The Corpus Christi Old Car Museum Auction

Lot 102
1938 Cadillac Series 75 Seven-Passenger Sedan
OFFERED WITHOUT RESERVE


Selling on Saturday

1938 Cadillac  Series 75 Seven-Passenger Sedan

CHASSIS NO: 3270431

• Very nicely presented example
• Newer paint and brightwork
• Highly original interior and engine bay
• Luxurious and highly versatile interior with jump seats


346 cid L-head V-8 engine, 140 HP at 3,400 rpm, three-speed selective synchromesh manual transmission, independent front suspension with coil springs, live rear axle with semi-elliptic leaf springs, hydraulic four-wheel drum brakes; wheelbase: 141 ¼”


With a young Bill Mitchell now heading the Cadillac styling studios under the direction of Harley Earl, the handsome new 1938 Cadillac models solidified General Motors’ position at the forefront of automotive design. In fact, by 1938, Cadillac was the undisputed king of luxury cars in America, by virtue of its industry-leading styling and renowned technical prowess. Additionally, the deep financial resources of its massive General Motors parent company helped ensure Cadillac not only survived, but thrived, during the challenging Great Depression years, outlasting such revered competitors as Franklin, Duesenberg, Marmon, Stutz and Pierce-Arrow.

Featuring attractively streamlined basic styling cues, Cadillac’s model lines were organized for 1938 along five series. The V-12 Series 85 was dropped, leaving the V-8 Series 38-60, the new 38-60S Sixty Special, 38-65, and 38-75 and 38-90 V-16 lines. Series 70 and the Fisher-bodied Series 75 Specials were also discontinued, but a Convertible Sedan was added to Series 65. Mechanical updates for 1938 made the great Cadillac models even better than before, with sophistication, ease of operation and drivability second to none. Powering all but Series 90, Cadillac’s 346-cid V-8 engine delivered 135 horsepower and received a slight power boost to a 140-horsepower rating for the big Series 75 models.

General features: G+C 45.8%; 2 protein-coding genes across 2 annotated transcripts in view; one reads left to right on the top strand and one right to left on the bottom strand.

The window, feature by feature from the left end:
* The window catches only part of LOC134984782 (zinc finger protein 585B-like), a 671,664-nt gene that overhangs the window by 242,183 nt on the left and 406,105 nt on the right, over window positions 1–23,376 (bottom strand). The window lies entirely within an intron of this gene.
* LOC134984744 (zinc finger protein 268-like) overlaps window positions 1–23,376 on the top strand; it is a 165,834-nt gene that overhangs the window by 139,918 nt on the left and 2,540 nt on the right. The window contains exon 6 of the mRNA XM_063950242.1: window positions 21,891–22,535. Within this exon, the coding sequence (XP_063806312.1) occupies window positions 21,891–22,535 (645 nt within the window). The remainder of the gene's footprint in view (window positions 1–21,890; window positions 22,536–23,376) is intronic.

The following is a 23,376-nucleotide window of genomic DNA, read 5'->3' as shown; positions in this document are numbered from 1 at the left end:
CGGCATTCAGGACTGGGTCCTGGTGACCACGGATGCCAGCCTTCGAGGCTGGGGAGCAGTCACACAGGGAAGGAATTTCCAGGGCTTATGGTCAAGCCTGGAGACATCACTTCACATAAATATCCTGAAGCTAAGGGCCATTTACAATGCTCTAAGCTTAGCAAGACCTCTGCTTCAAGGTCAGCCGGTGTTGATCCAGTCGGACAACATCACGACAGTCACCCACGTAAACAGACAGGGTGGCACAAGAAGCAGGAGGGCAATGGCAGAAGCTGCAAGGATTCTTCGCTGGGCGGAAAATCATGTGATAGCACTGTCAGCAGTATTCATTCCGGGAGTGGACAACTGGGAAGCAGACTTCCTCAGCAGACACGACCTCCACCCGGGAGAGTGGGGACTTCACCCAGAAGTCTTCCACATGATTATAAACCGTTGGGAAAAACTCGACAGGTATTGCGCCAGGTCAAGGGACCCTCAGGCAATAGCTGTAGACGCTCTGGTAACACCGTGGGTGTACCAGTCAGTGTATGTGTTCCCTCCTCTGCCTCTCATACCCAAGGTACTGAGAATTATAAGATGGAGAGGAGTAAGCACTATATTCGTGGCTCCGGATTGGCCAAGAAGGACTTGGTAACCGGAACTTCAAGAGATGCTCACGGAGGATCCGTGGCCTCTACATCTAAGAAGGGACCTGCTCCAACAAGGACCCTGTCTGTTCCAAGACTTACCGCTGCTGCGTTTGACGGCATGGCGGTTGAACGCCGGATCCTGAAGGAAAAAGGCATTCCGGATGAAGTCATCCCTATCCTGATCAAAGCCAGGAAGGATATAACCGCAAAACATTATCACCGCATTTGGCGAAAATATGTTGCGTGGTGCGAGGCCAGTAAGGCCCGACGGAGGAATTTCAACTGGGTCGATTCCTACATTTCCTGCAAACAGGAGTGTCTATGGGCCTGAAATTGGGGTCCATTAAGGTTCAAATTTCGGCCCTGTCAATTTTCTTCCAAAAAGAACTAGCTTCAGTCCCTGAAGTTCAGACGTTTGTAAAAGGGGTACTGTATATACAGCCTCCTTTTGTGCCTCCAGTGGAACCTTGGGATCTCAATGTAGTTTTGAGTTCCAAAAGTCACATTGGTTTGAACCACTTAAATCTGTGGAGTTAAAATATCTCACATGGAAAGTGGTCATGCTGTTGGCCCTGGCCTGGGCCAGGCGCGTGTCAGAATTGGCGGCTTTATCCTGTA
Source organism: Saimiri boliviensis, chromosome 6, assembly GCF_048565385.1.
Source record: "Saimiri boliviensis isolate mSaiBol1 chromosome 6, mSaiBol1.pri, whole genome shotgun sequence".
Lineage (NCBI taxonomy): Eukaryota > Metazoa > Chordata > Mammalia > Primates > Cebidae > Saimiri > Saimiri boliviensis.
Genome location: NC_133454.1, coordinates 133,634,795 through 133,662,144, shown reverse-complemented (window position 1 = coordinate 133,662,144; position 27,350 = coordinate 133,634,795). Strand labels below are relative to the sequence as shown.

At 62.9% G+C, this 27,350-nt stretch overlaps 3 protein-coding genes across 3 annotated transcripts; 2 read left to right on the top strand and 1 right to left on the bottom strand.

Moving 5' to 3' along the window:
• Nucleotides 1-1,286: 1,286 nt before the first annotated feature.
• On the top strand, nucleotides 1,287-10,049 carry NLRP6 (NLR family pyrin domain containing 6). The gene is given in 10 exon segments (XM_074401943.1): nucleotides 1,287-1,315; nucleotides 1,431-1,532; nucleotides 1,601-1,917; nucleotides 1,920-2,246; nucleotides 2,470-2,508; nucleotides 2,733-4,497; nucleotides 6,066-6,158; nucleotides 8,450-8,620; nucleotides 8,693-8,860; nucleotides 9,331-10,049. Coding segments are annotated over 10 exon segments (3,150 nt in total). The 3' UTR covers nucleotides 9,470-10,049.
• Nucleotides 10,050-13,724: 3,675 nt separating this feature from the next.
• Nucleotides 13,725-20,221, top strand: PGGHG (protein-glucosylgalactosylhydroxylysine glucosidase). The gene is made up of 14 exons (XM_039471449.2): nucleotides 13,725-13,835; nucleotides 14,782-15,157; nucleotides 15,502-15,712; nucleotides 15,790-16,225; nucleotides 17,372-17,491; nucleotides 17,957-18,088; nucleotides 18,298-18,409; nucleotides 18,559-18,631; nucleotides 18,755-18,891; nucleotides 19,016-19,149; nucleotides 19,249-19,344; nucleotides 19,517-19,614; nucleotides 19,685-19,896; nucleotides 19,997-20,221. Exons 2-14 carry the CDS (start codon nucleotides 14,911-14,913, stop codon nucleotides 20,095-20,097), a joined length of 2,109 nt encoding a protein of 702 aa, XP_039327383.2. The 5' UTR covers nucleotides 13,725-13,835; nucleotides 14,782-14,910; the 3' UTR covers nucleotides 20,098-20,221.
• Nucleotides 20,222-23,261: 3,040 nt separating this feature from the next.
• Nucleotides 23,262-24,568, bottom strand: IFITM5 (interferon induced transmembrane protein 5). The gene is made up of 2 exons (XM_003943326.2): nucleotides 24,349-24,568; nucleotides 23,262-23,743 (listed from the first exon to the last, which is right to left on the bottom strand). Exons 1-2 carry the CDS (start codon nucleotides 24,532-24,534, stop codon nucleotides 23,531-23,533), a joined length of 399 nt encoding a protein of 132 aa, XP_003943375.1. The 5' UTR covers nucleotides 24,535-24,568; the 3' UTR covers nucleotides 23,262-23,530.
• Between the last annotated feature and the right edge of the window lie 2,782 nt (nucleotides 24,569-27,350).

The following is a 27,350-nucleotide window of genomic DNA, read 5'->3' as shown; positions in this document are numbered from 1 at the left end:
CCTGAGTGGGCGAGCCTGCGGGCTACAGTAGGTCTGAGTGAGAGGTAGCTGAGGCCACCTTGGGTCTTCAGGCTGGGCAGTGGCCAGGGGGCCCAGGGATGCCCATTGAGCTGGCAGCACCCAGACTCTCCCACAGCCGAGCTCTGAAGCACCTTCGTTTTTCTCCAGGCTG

Sharing the longest 141 ¼-inch wheelbase chassis with the Series 90 V-16 line, Cadillac’s Series 75 models for 1938 were bodied exclusively by Fleetwood. The 1938 Cadillacs were introduced during October 1937, with nearly 25,000 produced for model year 1938 and just 1,902 of them from Series 75. This 1938 Cadillac Series 75 Seven-Passenger Sedan is a very well-presented example of Cadillac’s signature prewar model line, with the versatility offered by a pair of folding jump seats in the rear passenger compartment. Showing under 25,110 miles on the odometer and retaining an original-appearing interior and engine bay, this Series 75 clearly benefits from proper long-term care with a newer quality paint finish and restored exterior brightwork. Turn-signal lights have been added for added safety while touring. As one of Cadillac’s finest for 1938, this Fleetwood-bodied Series 75 Seven-Passenger Sedan is a very nice example, ready to show and enjoy.

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